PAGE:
Opposing Locker Room: Kaleta, Regehr Back for Sabres
Buffalo's Patrick Kaleta & Robyn Regehr look to give Sabres boost after injuries
Sabres forward Patrick Kaleta, who returned on Saturday after missing five games with a neck injury, says that despite giving the Bruins a bit of a beating during their last match-up, his team still has to be at its best to beat the Black & Gold.
“It’s been a good rivalry the past little while here,” said Kaleta, following his team’s morning skate at First Niagara Center. “They’re a good team, a really good team, we have to be at our best to compete and go out there and go out there and try to dictate play.”
Sabres defenseman Robyn Regehr, who is expected to return tonight after missing six games with a lower-body injury sustained on January 27, is looking forward to shoring things up on the back end. He feels that the Sabres, who are playing a second night of a back-to-back and their third game in four days, are giving up too many scoring chances and is looking to step back in and make a difference against the Bruins.
“Especially chances against, shots are getting too high and we’re giving up too many quality chances,” said Regehr on what his team can improve. “If you do that too much, you’re going to pay the price. We’re looking to improve in areas and also keep on winning. Hopefully, I can provide a bit of excitement, enthusiasm after being out for a couple weeks.”
Bruins Head Coach Claude Julien was pleased with his team’s offensive play against the Sabres in the last match-up, but he, too, is looking to get his team to tighten things up in their own end.
“When you look at the scoring chances we had and [Ryan] Miller played well,” Julien said. “We still scored four goals and usually that’s good enough for us for a win. We had 20-something scoring chances which is more than we’ve ever had.
“But, at the other end we had major breakdowns. We left our goalie hanging on a lot of those. There’s no doubt we’d like to continue the offensive trend that we’ve had against them, but we want to tighten up defensively.”
Regehr got more in depth with his description of the intangibles that allow a team to play good defense, explaining that the quicker a defenseman gets back into the corner for the puck and the quicker they can then move the puck up to the forwards, the more successful the team will be.
“If you kind of get bogged down in the corner, what happens is it gives the other team a chance to set up their forecheck and usually be very effective at it,” Regehr explained. “If we as defenseman can get back there quickly, get the puck moving, get it into the hands of our forwards as soon as possible, usually you can break down the opposition’s forecheck and you can start attacking the other way, which I think is a real strength of our team.”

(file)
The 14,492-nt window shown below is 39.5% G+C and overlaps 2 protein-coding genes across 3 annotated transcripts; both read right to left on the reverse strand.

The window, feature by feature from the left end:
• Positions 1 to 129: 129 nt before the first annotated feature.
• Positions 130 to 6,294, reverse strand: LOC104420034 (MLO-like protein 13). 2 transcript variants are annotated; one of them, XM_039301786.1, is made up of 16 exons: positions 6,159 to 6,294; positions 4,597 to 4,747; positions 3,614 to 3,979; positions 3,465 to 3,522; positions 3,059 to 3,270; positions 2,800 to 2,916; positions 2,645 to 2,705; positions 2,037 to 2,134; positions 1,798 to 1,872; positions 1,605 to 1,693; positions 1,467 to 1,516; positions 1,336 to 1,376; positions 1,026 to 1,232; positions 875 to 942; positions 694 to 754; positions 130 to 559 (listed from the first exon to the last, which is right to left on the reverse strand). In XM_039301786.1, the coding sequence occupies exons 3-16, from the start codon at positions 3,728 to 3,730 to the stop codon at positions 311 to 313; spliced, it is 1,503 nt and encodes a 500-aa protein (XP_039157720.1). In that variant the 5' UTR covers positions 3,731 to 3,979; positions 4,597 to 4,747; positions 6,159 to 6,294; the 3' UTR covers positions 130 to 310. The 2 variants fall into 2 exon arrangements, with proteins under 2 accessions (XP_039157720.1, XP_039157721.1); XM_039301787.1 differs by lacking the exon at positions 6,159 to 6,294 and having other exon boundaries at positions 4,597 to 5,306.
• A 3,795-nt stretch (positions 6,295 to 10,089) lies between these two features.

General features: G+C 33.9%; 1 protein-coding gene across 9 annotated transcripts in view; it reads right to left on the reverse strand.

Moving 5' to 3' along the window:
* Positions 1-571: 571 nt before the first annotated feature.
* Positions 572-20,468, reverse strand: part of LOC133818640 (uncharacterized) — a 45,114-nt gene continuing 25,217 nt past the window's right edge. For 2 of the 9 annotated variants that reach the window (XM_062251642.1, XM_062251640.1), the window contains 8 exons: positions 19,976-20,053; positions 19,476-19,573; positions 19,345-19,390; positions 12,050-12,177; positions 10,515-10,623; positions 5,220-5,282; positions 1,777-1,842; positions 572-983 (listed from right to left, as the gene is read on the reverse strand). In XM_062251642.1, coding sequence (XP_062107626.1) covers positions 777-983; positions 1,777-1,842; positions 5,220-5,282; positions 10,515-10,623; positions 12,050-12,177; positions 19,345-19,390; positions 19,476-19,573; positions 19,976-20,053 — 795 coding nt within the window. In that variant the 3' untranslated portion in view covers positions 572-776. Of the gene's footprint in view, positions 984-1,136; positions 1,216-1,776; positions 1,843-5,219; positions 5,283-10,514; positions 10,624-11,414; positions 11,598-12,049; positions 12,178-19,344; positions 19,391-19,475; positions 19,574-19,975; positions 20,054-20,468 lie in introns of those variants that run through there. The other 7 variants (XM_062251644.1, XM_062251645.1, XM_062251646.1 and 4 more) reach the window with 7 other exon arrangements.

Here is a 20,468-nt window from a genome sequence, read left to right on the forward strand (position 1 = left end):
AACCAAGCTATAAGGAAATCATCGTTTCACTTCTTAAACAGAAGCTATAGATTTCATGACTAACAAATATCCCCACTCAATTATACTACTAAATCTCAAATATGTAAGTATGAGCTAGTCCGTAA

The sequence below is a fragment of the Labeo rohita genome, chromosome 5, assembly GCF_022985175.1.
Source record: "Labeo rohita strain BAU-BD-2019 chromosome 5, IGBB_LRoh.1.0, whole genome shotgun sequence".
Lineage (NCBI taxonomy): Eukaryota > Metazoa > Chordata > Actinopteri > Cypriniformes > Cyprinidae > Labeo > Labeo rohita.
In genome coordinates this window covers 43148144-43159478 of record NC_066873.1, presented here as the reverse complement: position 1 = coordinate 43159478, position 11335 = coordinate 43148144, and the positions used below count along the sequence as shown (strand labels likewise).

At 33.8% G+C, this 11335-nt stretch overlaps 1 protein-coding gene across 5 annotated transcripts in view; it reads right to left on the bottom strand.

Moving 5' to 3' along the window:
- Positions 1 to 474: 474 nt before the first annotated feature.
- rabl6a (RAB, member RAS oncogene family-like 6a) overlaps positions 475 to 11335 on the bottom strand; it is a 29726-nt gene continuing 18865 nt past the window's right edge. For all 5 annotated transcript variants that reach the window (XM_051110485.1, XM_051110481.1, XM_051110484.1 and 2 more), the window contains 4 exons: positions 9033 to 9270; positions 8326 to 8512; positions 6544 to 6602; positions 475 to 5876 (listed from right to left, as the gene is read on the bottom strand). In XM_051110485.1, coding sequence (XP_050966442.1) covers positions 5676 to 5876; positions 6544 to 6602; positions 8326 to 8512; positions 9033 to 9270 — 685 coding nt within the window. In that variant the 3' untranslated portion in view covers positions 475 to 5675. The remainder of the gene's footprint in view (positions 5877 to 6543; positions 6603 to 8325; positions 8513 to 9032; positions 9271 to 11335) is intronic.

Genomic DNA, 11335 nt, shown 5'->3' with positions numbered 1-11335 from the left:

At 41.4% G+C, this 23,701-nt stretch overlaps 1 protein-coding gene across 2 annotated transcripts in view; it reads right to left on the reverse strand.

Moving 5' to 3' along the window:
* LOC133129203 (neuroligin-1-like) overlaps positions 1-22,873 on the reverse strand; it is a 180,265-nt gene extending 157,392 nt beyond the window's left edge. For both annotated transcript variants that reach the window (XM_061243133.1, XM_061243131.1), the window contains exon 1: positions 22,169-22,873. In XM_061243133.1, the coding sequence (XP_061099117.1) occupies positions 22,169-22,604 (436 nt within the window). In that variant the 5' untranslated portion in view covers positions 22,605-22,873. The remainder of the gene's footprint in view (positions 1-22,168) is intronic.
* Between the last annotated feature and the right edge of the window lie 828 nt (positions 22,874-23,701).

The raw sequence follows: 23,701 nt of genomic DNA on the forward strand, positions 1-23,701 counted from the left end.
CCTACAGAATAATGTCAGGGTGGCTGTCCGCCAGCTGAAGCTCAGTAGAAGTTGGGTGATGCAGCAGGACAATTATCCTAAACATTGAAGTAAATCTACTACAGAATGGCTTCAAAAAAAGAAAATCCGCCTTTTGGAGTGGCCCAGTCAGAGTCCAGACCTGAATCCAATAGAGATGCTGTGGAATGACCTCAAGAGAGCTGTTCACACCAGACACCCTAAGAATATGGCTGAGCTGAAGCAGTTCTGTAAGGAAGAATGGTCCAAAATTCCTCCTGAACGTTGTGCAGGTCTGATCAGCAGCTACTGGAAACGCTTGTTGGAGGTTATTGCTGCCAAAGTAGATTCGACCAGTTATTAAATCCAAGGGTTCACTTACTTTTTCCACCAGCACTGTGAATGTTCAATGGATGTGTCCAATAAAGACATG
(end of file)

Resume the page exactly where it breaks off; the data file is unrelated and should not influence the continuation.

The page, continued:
Defenseman Tyler Myers was the healthy scratch on Saturday against the Islanders and may be the scratch again tonight, due to his own struggles defensively.
Regehr spoke in length about what players like Myers need to do when they are going through a rough patch. Most importantly, Regehr said, is to simplify things and focus on a few areas each game that need improving. Once that happens, some confidence starts to build.
“It’s just a matter of focusing on his game and when things aren’t going as well as you hope as a player. There are stretches like that and you’re confidence is down or you don’t feel that you can do the things you want to out there,” Regehr said of Myers.
“You just have to bring it down a level or two just to the basics and say, ‘you know what, I’m going to do these four or five things out there tonight, that’s what I’m going to focus on and that’s it.’ And once you start gaining a little bit of momentum, a little bit of confidence in yourself, you start building your game back up again.
“It sounds simple, but it’s hard when you’ve got some mistakes that are running through your mind that you’ve made in the past game or previous couple games, stuff like that. You just have to try to learn from that and move on. Sometimes a guy’s worst enemy is himself because he gets down.”